Summary: Emotion is not to be underestimated in human decision-making, as recent US elections and Twitter's analysis of election tweets show. In the same way candidates with the strongest emotional appeals get voters attention, so do designs. Emotion is important to confront in a design, but also should be measured and used as a tool to gain deeper user engagement.
As this analysis from Twitter shows, Trump won emotion. Politically he utilized all emotion (good and bad) to attract attention to his "fix America" message. His use of emotion attracted many voters, unpredicted by US media polls. So what does this mean for your user experience?
Emotion researchers will tell you that emotion is one of the most important factors in appraising our experiences. Emotion colors decision-making and impacts our perceptions about a thing (website, candidate) etc. Some software developers and engineering managers will tell you that thinking logically* about a software feature is valuable. But that's thinking like a Democratic strategist, according to Cognitive scientists who have studied this phenomenon. Republican strategists, studies show, historically tend to understand and use emotion (also see Lakoff).
In this 2016 election, what no-one anticipated, was that Trump would harness negative emotion (most politicians stay away from that for obvious reasons!). Few understood the impact of negative emotion (until now). In politics that might be a new trend, but it won't fly with a PR or design strategy (see this post Is your design a PR problem?)
*Note: While thinking logically is ultimately where you end up in UX design, the starting point should be on probabilities of use, use scenarios, emotional and social factors that impact your user engagement.
So what should we learn from this?
Just as in politics, user experience design strategy must include an understanding, measurement and use of emotion. Why? Emotion wins.
Remember, you have 50 milliseconds (0.5 sec) to make a good impression on a website (Lindgaard et. al. 2006). Google's research (Tuch et. al. 2012) drops it further to 17 milliseconds (0.017 sec) for certain design elements. This means feelings of trust for a design occur without conscious thought. Good visual design impacts whether users perceive it as easy to use, which has been found to impact their intention to purchase.
Where to start...
5 Questions We Often Ask Our Clients about Emotional Value:
1. Do you believe that emotion is important but difficult to quantify?
This has traditionally been a concern but new tools have emerged in the past 5 years that make it easier to incorporate and measure emotion. Experience Dynamics recently conducted icon emotion measurement for HP. In a few days of emotion assessment and usability testing, we were able to quantify good from bad, using hard data (scientifically and cross-culturally validated) what users hated and what they loved. This added credible insight and data to a conversation that was largely an internal sway of opinions, up to that point. Note: We are adding more emotion measurement tools to our Usability Labs for client use.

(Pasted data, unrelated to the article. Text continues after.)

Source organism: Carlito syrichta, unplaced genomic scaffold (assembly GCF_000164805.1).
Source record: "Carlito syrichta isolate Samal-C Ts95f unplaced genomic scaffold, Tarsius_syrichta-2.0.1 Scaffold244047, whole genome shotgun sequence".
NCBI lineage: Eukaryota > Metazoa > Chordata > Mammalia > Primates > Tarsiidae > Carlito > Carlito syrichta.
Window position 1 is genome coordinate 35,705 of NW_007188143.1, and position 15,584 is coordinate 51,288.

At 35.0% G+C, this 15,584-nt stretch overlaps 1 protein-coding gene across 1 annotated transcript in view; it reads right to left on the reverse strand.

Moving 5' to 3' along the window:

2. What measures are in place to evaluate emotion at a product UI/UX level?
If you have not even thought about this, go back and fix #1. Emotion is not an opinion metric in design; it is physiological and based on (emotional) brain processing, face and eye movements and things like sweat and heartbeat. Today we are able to capture all those metrics and make sense of them to build winning designs.
3. What UX and ROI metrics do you gather related to measuring emotion?
Desirability is one of the most important pieces of User Experience. It's what people want from a design when they choose to interact with it. Measuring how well you are doing and then seeing how well you are performing from an ROI/ KPI perspective can be very valuable. Marketers typically understand the value here. It's just that dev and design teams are slow to understand how to operationalize this need.
4. What is the impact of your organizations overall UX efforts on positive and negative emotions of different user types? eg. new vs existing customers?
This is usually settled by internal politics (see What Outside-In Design orgs look like) either in a meeting or behind closed doors. This is why it is critical to understand with emotion data the negative and positive emotions that users are having with design elements and look and feel overall.
5. How well does brand desirability (or Net Promoter Score) align with UX desirability, user behavior and the emotional experience?
Many organizations measure success, user feedback or feelings at a brand level. From a UX perspective, that's like asking people what they think of the roof of your house from an airplane, versus sitting on the living room floor with them. High performing UX teams (you know who you are), literally go to consumer homes and sit on their floors to hear their stories and pain points! This makes the alignment of marketing metrics and usability metrics urgent. The bridge is emotion.
Conclusion: Emotion Design is powerful. It helps you express your user needs and desires more fluently, saving you on poor conversion, weak engagement or wasted money on re-designs and updates that should have been part of the core release. Furthermore, measuring emotion can take you to the next level in your UX efforts.
Emotion should be present from the start to the end...In empathy gained from day-in-the-life interviews, in designing user interactions and in measuring and testing designs.
Frank Spillers, Chief Experience Officer